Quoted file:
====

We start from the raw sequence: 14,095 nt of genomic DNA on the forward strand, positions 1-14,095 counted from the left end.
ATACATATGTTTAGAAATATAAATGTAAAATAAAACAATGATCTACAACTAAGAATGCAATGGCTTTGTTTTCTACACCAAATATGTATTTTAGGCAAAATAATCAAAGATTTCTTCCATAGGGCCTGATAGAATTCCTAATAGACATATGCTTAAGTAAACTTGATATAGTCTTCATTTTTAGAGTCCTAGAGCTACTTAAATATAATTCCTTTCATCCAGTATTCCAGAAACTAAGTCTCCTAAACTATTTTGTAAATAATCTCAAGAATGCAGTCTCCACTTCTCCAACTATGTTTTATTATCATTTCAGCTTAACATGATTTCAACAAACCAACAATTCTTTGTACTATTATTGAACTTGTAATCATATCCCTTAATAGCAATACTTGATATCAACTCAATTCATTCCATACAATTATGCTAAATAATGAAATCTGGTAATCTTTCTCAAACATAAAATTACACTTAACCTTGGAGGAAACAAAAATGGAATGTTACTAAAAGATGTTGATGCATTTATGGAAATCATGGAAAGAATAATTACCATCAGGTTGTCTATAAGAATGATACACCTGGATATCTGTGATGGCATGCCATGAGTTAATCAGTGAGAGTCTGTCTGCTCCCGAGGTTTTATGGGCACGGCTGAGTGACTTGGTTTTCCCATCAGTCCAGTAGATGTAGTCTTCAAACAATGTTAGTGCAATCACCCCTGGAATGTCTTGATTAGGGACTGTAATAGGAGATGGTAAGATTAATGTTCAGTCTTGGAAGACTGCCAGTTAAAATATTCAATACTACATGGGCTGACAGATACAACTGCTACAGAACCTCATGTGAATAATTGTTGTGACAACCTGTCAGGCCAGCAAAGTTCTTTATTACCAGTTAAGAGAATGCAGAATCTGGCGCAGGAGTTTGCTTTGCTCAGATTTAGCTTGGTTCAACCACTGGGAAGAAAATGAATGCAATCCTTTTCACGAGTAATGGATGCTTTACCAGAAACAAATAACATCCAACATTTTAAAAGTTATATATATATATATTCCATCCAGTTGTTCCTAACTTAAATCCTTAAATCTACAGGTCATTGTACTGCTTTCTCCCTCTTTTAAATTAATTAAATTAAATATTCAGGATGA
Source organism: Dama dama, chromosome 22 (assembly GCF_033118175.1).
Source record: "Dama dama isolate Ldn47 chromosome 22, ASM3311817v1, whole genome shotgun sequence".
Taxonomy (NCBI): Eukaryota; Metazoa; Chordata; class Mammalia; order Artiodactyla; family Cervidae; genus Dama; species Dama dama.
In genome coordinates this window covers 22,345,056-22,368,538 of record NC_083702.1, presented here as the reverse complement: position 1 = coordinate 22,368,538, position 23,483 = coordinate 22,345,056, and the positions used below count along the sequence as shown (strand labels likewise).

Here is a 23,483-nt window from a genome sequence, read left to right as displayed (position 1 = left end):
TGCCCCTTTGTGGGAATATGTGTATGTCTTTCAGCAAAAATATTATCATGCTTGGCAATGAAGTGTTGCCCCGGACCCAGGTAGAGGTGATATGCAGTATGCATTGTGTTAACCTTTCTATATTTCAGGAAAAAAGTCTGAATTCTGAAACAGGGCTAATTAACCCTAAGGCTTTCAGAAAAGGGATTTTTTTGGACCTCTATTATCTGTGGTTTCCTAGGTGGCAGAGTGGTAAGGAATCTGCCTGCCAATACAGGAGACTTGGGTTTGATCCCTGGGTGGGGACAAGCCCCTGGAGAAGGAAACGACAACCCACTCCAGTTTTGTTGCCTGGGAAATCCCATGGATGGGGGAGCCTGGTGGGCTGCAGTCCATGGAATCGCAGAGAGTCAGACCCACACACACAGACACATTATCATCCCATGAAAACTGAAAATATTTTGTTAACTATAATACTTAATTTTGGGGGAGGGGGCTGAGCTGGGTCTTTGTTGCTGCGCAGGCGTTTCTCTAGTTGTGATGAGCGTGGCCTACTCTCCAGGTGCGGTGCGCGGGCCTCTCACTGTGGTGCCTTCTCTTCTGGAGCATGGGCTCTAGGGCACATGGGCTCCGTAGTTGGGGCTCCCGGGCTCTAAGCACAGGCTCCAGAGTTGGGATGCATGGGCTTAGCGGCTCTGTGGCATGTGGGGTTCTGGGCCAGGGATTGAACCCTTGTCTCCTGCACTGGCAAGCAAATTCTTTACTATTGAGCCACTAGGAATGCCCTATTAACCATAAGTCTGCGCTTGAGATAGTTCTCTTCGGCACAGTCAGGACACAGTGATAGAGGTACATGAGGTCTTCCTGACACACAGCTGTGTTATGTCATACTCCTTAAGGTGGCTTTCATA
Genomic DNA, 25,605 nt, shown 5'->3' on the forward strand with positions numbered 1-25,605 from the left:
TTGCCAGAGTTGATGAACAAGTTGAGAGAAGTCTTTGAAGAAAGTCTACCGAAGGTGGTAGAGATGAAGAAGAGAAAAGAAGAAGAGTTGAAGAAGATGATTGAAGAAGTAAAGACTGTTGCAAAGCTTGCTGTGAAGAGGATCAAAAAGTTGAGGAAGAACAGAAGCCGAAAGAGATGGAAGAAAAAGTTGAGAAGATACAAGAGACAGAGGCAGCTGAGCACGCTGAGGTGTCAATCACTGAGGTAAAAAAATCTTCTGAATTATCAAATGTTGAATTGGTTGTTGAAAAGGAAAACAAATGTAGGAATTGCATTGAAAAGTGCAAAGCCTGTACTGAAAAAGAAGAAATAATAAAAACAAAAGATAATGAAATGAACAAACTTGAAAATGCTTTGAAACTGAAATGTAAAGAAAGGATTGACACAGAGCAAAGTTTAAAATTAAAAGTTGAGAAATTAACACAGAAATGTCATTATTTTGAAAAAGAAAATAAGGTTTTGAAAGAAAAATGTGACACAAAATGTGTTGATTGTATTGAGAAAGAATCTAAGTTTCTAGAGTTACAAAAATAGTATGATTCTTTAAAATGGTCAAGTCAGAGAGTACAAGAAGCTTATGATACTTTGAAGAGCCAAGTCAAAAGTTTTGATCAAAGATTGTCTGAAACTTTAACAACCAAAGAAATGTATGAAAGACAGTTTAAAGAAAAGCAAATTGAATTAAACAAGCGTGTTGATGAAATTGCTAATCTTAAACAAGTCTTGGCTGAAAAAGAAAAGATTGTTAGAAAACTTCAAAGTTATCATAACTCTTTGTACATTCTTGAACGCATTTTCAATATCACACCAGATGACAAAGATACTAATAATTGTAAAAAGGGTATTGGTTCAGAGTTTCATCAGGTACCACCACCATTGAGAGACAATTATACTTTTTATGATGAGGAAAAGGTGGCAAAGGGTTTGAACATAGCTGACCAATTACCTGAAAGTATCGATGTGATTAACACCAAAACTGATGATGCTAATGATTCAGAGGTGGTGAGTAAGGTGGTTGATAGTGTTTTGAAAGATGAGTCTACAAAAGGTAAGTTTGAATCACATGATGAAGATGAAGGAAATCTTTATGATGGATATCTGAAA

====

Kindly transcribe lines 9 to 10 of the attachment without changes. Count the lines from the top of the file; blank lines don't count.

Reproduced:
Genomic DNA, 25,605 nt, shown 5'->3' on the forward strand with positions numbered 1-25,605 from the left:
TTGCCAGAGTTGATGAACAAGTTGAGAGAAGTCTTTGAAGAAAGTCTACCGAAGGTGGTAGAGATGAAGAAGAGAAAAGAAGAAGAGTTGAAGAAGATGATTGAAGAAGTAAAGACTGTTGCAAAGCTTGCTGTGAAGAGGATCAAAAAGTTGAGGAAGAACAGAAGCCGAAAGAGATGGAAGAAAAAGTTGAGAAGATACAAGAGACAGAGGCAGCTGAGCACGCTGAGGTGTCAATCACTGAGGTAAAAAAATCTTCTGAATTATCAAATGTTGAATTGGTTGTTGAAAAGGAAAACAAATGTAGGAATTGCATTGAAAAGTGCAAAGCCTGTACTGAAAAAGAAGAAATAATAAAAACAAAAGATAATGAAATGAACAAACTTGAAAATGCTTTGAAACTGAAATGTAAAGAAAGGATTGACACAGAGCAAAGTTTAAAATTAAAAGTTGAGAAATTAACACAGAAATGTCATTATTTTGAAAAAGAAAATAAGGTTTTGAAAGAAAAATGTGACACAAAATGTGTTGATTGTATTGAGAAAGAATCTAAGTTTCTAGAGTTACAAAAATAGTATGATTCTTTAAAATGGTCAAGTCAGAGAGTACAAGAAGCTTATGATACTTTGAAGAGCCAAGTCAAAAGTTTTGATCAAAGATTGTCTGAAACTTTAACAACCAAAGAAATGTATGAAAGACAGTTTAAAGAAAAGCAAATTGAATTAAACAAGCGTGTTGATGAAATTGCTAATCTTAAACAAGTCTTGGCTGAAAAAGAAAAGATTGTTAGAAAACTTCAAAGTTATCATAACTCTTTGTACATTCTTGAACGCATTTTCAATATCACACCAGATGACAAAGATACTAATAATTGTAAAAAGGGTATTGGTTCAGAGTTTCATCAGGTACCACCACCATTGAGAGACAATTATACTTTTTATGATGAGGAAAAGGTGGCAAAGGGTTTGAACATAGCTGACCAATTACCTGAAAGTATCGATGTGATTAACACCAAAACTGATGATGCTAATGATTCAGAGGTGGTGAGTAAGGTGGTTGATAGTGTTTTGAAAGATGAGTCTACAAAAGGTAAGTTTGAATCACATGATGAAGATGAAGGAAATCTTTATGATGGATATCTGAAA